Friday, 16 July 2010

It was my circumstances wot made me do it.

Shrine for a murderer

Two articles caught my eye in this morning’s papers, ostensibly about different issues, but bound together by a similar mindset.

The first was SDLP councillor Nicola Mallon’s apologia for rioters in North Belfast - not yet online at the Belfast Telegraph.

Although their actions are wrong, she suggests, we can’t forget the context which surrounds the violence.  Deprivation causes the poor mites at Ardoyne to riot.

The second appears in the Independent, written by regular columnist Mary Dejevsky.  She considers the case of cop-killer Raoul Moat and, like the despicable crowd joining a certain Facebook group, she has adopted him as a type of anti-establishment icon.

The murderous body-builder was apparently representative of a class of underdogs, “who genuinely feel that the odds, in the way society is organised today, are stacked against them”.

Now, I am far from a reactionary “hang ’em and flog ’em” type, but this rush to excuse disgraceful behaviour by blaming everyone else is just plain wrong.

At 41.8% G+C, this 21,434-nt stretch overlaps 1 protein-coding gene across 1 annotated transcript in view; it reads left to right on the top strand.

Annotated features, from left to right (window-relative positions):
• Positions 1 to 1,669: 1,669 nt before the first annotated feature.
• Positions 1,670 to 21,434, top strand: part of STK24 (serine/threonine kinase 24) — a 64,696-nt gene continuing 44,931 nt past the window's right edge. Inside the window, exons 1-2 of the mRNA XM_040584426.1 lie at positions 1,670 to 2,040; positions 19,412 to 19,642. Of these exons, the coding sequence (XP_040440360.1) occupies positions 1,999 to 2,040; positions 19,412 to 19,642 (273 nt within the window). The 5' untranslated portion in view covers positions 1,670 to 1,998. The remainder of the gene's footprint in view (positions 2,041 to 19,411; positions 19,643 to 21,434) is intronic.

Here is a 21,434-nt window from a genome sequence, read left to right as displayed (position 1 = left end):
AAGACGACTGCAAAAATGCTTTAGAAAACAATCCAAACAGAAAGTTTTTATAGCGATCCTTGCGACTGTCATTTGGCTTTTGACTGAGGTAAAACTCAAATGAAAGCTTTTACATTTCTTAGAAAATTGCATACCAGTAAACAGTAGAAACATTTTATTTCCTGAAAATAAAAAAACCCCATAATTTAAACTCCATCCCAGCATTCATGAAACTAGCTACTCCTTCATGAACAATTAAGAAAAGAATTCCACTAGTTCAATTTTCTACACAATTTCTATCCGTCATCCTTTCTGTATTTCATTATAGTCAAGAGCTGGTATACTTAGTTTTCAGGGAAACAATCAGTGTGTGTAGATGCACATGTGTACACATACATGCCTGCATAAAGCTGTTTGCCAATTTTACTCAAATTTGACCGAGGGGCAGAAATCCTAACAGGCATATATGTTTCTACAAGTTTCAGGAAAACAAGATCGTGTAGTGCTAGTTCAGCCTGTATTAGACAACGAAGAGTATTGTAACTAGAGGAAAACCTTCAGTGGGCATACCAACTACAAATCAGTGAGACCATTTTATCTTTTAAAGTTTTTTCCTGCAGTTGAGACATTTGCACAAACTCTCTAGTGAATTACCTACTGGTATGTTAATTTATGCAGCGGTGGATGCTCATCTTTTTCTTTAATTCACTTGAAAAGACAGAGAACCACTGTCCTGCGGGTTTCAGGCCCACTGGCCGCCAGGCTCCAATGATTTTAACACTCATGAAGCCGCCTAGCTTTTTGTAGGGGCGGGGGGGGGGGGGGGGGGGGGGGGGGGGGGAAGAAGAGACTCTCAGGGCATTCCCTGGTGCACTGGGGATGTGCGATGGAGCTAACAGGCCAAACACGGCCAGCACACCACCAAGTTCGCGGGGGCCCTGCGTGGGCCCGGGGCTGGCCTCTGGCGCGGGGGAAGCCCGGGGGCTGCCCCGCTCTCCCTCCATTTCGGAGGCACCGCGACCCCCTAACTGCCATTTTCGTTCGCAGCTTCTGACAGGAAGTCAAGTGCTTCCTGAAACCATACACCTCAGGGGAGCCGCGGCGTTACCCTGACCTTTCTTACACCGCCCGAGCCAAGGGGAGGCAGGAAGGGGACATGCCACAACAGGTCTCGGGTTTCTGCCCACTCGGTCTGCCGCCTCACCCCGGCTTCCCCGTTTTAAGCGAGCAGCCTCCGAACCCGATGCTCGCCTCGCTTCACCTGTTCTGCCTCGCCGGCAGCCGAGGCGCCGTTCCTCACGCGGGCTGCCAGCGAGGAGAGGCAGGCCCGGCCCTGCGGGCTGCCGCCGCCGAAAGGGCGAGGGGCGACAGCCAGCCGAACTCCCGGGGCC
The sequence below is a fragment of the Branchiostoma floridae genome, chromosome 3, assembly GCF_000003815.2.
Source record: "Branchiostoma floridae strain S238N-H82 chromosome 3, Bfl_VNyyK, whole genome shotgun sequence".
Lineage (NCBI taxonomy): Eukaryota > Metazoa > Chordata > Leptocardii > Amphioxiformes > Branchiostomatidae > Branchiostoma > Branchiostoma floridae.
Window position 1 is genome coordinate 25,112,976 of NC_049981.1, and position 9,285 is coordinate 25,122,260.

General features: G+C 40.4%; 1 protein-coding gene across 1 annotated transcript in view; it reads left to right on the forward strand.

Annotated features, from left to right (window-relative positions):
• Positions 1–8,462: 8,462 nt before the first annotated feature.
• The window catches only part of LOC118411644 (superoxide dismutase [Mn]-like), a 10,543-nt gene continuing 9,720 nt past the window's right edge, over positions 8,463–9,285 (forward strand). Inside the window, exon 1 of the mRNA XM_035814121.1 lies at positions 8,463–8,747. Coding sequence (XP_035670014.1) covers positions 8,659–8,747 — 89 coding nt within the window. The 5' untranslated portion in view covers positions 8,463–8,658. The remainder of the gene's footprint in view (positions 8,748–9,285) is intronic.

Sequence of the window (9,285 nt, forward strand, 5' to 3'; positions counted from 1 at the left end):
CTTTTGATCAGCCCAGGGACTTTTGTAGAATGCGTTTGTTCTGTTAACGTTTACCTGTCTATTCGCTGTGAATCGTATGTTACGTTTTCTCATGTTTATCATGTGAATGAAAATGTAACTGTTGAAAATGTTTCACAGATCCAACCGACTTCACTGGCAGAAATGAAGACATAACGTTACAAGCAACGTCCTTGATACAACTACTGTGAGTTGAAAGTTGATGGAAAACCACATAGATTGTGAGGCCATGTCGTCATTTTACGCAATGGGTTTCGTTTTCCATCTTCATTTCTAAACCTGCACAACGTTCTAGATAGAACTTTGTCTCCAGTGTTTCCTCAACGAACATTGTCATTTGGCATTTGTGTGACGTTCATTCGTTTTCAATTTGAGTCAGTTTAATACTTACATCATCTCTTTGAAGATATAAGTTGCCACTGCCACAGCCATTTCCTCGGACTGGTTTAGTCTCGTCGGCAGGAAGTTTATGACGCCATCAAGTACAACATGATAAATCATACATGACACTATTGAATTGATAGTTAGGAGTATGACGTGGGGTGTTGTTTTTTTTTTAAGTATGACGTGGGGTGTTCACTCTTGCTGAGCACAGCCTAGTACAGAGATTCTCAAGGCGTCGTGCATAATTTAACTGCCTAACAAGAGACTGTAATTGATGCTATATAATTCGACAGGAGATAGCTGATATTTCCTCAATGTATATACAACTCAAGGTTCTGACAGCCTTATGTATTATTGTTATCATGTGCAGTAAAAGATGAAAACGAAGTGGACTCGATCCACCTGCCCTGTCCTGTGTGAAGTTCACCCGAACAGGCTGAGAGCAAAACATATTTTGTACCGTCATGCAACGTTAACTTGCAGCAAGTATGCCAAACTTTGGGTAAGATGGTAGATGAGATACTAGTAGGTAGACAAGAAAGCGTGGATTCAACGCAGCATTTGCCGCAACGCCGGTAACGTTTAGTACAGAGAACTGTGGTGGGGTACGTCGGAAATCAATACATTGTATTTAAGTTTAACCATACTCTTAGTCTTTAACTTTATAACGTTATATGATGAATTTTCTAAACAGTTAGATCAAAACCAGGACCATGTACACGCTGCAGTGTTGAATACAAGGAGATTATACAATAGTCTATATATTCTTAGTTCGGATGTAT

The crimes are barely committed and their aftermath digested before someone is dashing to absolve the perpetrators of blame.

The circumstances experienced by Raoul Moat, who killed a police officer, or the rioters attempting to kill one in Belfast may not be ideal, but they are better than those experienced by many millions of people around the globe, who do not resort to violence, however acute their misery.

1 comment:

Phil Larkin said...

Have a look also at the gut wrenching article written by Mary O'Hara in the Guardian of July 14, entitled "Poverty is the Backdrop to the riots in Northern Ireland."

If anyone needs an object lesson in how to write a cloying and exculpatory article, then this is surely a contender for the prize.